Density of sodium hydroxide

  1. Hi all..
    I have a question regarding the density of a solution.
    In my lab manual, it said to use 50 mL of 20% NaOH solution
    I have problem of understanding whether the 20% is the molar or mass or volume basis.. It doesn't state anything else in there.. what does it usually means? And i think i need density to find the number of moles of NaOH in this solution.. or am i wrong? :frown: :frown:

    Thanks in advance! :smile:
  2. jcsd
  3. iansmith

    iansmith 1,361
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    When solution are express in %, it is either volume per volume (v/v), weight per volume (w/v) or weight per weight (w/w). In the case, your solution is w/v and 10 g of NaOH are present in a 50 mL solution.

    All you need to do is calculated the number of mole and the molarity.
  4. Bystander

    Bystander 4,077
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    Reeaaallllllllyyyyy? Percentage when units are unspecified is w/w, and on very rare occasions, v/v (some liquid mixtures). Never w/v or v/w. It's sloppy usage to specify concentration in percentage --- chemists are sloppy. You'll run into all sorts of bizarre concentration scales, grains per MMF for odorizing natural gas, lbs. per gallon for pesticides, 3.2 beer (no one knows what the composition of the beverage really is) and in most such cases, the odd units are specified.
  5. Borek

    Staff: Mentor

    20% is either w/w or w/v, depending on the way it was prepared. If it is not precisely expressed it probably doesn't matter and NaOH is in large excess. In both cases you need density for precise calculations.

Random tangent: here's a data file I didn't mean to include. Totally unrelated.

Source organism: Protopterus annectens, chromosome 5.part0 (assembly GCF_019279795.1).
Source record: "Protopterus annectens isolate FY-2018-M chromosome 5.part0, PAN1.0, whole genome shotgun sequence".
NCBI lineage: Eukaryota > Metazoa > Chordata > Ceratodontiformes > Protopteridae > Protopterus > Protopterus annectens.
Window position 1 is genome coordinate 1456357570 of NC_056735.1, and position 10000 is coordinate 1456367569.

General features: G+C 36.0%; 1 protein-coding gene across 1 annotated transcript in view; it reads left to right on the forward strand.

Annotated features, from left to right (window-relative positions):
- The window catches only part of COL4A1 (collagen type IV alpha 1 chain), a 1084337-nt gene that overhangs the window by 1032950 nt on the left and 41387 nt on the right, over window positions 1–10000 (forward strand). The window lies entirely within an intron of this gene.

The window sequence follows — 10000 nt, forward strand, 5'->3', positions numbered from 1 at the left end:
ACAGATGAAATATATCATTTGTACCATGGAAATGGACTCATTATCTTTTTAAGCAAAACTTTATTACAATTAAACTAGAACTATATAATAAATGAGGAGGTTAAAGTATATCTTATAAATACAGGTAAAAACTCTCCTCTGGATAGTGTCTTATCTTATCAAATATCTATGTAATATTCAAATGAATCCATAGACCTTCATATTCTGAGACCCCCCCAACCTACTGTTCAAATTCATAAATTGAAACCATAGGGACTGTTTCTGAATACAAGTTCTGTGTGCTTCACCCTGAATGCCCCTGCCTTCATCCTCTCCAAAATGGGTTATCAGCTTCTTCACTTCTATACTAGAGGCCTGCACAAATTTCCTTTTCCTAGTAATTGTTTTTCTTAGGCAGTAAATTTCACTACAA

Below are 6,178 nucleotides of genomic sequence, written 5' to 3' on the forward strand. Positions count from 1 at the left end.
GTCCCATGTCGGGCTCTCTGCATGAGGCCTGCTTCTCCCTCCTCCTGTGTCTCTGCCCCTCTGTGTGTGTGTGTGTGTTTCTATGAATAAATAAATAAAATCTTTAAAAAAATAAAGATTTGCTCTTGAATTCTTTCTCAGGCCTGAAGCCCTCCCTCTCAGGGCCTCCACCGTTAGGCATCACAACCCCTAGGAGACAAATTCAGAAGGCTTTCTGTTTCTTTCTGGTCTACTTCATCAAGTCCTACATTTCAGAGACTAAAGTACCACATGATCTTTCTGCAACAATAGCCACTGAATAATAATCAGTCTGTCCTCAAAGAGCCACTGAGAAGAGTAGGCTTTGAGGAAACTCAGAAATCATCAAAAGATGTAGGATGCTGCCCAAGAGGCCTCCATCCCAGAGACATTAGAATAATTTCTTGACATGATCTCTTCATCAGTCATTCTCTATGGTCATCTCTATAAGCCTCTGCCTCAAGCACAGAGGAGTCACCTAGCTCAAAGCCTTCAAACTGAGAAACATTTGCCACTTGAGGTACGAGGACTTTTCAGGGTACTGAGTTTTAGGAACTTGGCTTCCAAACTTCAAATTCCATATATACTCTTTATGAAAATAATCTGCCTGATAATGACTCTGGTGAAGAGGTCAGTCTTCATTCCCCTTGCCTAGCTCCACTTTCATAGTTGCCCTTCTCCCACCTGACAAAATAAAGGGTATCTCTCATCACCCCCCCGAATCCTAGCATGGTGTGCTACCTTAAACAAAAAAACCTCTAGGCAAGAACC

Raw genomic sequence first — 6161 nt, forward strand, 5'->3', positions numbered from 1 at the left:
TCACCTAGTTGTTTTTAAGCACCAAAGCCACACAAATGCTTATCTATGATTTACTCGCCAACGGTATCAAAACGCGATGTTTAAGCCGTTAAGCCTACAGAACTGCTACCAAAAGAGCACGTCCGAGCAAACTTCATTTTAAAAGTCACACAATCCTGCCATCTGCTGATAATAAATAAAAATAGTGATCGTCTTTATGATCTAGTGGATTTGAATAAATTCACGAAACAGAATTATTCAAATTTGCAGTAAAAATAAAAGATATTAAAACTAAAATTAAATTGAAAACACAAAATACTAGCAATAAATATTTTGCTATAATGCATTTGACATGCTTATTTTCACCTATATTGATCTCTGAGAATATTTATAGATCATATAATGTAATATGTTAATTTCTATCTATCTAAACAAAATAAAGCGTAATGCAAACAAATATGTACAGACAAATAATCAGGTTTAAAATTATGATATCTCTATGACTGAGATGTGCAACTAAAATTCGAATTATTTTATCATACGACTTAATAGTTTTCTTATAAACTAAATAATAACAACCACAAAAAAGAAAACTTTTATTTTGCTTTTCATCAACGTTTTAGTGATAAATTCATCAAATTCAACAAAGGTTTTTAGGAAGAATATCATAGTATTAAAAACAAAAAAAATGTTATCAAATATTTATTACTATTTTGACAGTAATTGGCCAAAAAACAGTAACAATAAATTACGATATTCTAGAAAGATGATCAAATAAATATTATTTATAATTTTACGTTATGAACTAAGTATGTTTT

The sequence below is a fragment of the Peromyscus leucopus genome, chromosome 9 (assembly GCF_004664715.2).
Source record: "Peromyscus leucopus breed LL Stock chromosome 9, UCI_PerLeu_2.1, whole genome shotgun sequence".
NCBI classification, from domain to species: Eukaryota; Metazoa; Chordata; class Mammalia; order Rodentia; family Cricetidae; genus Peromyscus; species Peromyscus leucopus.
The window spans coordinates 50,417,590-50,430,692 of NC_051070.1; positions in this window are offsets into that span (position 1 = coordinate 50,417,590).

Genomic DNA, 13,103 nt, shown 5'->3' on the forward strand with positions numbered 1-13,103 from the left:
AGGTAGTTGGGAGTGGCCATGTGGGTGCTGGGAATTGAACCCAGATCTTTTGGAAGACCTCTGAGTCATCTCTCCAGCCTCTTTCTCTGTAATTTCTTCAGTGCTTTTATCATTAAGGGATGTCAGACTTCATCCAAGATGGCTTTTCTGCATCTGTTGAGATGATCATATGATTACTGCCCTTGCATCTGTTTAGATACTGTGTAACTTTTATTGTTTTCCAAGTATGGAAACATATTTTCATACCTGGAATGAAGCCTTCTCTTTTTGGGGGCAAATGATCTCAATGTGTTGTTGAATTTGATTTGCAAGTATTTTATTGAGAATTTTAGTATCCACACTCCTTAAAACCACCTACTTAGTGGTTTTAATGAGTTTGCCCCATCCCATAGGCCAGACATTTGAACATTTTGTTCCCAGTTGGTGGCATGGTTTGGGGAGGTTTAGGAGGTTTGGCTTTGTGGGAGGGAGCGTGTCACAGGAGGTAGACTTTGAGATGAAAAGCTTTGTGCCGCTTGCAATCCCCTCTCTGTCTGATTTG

20% w/w is 6.1M (d - 1.222)

    20% w/v is 5.0M (d = 1.187)
    Last edited by a moderator: Aug 13, 2013
  6. iansmith

    iansmith 1,361
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    We run into w/v all the time when it is not specify. I could show protocols in molecular biology that are filled with percentage with unspecify units and it is never. It is always either w/v and v/v.
  7. ShawnD

    ShawnD 953
    Science Advisor

    The assumption is usually the way you measure something. NaOH is a solid, so use mass. Water is a liquid, so use volume. NaOH in water would be m/v. If you take something like vodka which is alcohol in water, that would probably be v/v because alcohol and water are both liquids. Two salts would be m/m because they're both solids.
  8. The problem is that percentage solutions are ambiguous when units differ. For example, would a "20% NaOH solution" be 1 g NaOH/5 ml of H20? Or every 1 g NaOH/ 5 L or H20? Water happens to have a density of approximately 1 g/ml but what if you were using something like oil?

    If I saw something that said "20% solution" and it the solute wasnt a liquid, I would interpret it to mean that 20% of the solution consists of the solute. in other words, the mole ratio of solute to solvent is 20%. I would say that the directions are ambigous.
  9. ShawnD

    ShawnD 953
    Science Advisor

    You need to keep the units in the same ballpark. g goes with mL and kg goes with L. The only time you see things like g/L are with gases, and even those are just represented as (g/mL) x10^-3 unless otherwise specified. Oil is a liquid in which case you would use volume, so density really doesn't come into play.

    If it meant moles, it would say 0.20X; never 20%.
  10. i thought it was w/w.. and i couldn't find the density of NaOH 20% solution
    It makes more sense if it is w/v...

    Thanks a lot!!
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